Remote Control Error Proofing

Here’s another example of “Everyday Error Proofing‘ courtesy of the new cable box from my cable company (part of the federally mandated transition to digital-only service).

The manual for the remote says (not that I was reading it, but I just happened to notice):

“If the same button is pressed and held for 45 seconds, your remote control will turn itself off automatically.

This extends the battery life should the remote become lodged under or between heavy objects, for example sofa cushions.”

There’s an example of some thoughtful error proofing. That’s much more effective than a big warning label that says, “BE CAREFUL, Do not get Remote stuck in Couch Cushions.”

It’s error proofed, and their manual explains “why,” which is a nice touch. It’s a nice Lean culture method to take the time to explain “why” rather than just telling somebody to do something or not to do something.

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Mark Graban's passion is creating a better, safer, more cost effective healthcare system for patients and better workplaces for all. Mark is a consultant, author, and speaker in the "Lean healthcare" methodology. He is author of the Shingo Award-winning books Lean Hospitals and Healthcare Kaizen, as well as The Executive Guide to Healthcare Kaizen. His most recent project is an eBook titled Practicing Lean that benefits the Louise H. Batz Patient Safety Foundation, where Mark is a board member. Mark is also the VP of Improvement & Innovation Services for the technology company KaiNexus.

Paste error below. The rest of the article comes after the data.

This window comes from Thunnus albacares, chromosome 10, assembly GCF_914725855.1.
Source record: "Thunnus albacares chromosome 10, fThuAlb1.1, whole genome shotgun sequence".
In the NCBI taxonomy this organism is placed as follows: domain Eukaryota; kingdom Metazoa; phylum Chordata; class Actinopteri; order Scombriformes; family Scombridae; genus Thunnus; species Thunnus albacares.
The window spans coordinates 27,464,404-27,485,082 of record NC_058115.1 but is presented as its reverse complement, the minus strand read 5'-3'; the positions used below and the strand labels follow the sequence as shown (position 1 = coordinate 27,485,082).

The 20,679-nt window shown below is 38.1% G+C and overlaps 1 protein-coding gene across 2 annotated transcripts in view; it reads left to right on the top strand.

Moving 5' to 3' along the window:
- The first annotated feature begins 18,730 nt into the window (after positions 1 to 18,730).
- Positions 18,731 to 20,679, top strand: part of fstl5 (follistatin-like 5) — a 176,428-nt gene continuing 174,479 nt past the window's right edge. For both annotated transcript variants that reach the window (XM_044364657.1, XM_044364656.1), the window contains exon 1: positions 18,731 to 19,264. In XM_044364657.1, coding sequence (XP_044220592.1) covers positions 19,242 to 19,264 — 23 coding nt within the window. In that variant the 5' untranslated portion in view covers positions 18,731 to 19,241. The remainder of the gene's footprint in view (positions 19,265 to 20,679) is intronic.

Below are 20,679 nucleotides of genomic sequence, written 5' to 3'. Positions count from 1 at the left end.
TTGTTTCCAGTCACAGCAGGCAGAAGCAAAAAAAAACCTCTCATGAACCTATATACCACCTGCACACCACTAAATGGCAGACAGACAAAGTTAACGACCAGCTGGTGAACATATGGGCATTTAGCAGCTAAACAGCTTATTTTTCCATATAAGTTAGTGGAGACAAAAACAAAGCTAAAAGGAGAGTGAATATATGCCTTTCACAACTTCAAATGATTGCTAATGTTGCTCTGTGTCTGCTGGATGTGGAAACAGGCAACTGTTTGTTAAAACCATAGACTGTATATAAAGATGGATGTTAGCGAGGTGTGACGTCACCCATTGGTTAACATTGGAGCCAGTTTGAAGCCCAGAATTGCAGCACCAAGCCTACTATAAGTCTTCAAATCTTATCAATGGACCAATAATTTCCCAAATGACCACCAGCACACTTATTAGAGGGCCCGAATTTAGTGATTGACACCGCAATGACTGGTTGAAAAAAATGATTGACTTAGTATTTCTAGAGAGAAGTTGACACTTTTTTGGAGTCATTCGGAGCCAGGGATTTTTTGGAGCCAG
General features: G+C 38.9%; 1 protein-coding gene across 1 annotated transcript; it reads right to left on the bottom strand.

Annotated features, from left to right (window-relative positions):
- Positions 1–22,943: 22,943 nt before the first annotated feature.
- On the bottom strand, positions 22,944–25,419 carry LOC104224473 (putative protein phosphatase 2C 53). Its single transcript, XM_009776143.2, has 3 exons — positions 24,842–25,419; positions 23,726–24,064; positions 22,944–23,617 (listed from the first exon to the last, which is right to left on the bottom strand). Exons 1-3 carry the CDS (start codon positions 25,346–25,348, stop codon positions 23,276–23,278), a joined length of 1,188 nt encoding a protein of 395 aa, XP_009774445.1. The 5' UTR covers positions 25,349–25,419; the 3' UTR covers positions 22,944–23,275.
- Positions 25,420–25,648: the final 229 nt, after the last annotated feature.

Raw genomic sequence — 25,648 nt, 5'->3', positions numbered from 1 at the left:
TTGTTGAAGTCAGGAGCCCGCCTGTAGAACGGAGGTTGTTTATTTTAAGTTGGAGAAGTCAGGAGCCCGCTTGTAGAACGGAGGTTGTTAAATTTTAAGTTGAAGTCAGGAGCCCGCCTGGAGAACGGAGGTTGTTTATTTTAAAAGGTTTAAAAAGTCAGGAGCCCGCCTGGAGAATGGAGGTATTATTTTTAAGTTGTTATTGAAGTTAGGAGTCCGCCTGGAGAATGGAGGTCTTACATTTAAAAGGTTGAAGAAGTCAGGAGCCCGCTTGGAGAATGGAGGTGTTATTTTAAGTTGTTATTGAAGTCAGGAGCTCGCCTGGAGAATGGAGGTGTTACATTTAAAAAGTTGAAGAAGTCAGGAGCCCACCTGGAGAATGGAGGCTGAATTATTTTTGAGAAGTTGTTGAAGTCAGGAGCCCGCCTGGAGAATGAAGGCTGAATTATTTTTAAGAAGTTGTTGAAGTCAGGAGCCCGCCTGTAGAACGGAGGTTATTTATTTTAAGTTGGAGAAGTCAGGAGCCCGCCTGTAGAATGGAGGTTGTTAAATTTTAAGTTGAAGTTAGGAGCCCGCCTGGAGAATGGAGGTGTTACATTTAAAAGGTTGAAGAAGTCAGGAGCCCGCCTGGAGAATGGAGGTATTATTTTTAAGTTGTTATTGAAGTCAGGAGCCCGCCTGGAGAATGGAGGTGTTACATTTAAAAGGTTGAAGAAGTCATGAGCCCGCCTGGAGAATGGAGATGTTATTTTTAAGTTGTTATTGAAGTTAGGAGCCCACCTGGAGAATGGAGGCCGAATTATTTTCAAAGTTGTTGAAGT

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1 Comment on "Remote Control Error Proofing"

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  1. robert says:

    Great example. I read here (http://tinyurl.com/2d7tzf) recently that the use of safety glasses was a sign of not error-proofing the process.

    Perfecting our customer’s process and error proofing them using Lean techniques are where we can add real value. So while we continue to have our “safety glasses” issues we need to keep in mind what our real goal is. You may want to give all of your IT staff a pair of safety glasses. First, to remind them to go out and visit the factory floor to see what is really going on (a Gemba walk in Lean terminology) but also to remind them to use error proofing techniques to perfect the processes.

    Using similar logic this is another example (http://tinyurl.com/yqnb2p):

    If you’re worried about some thug trying to jack your iPod, this raincoat should give you some peace of mind. Not because it makes you look like a really big Matrix fan, but because it’s bulletproof and stabproof.

    Rob

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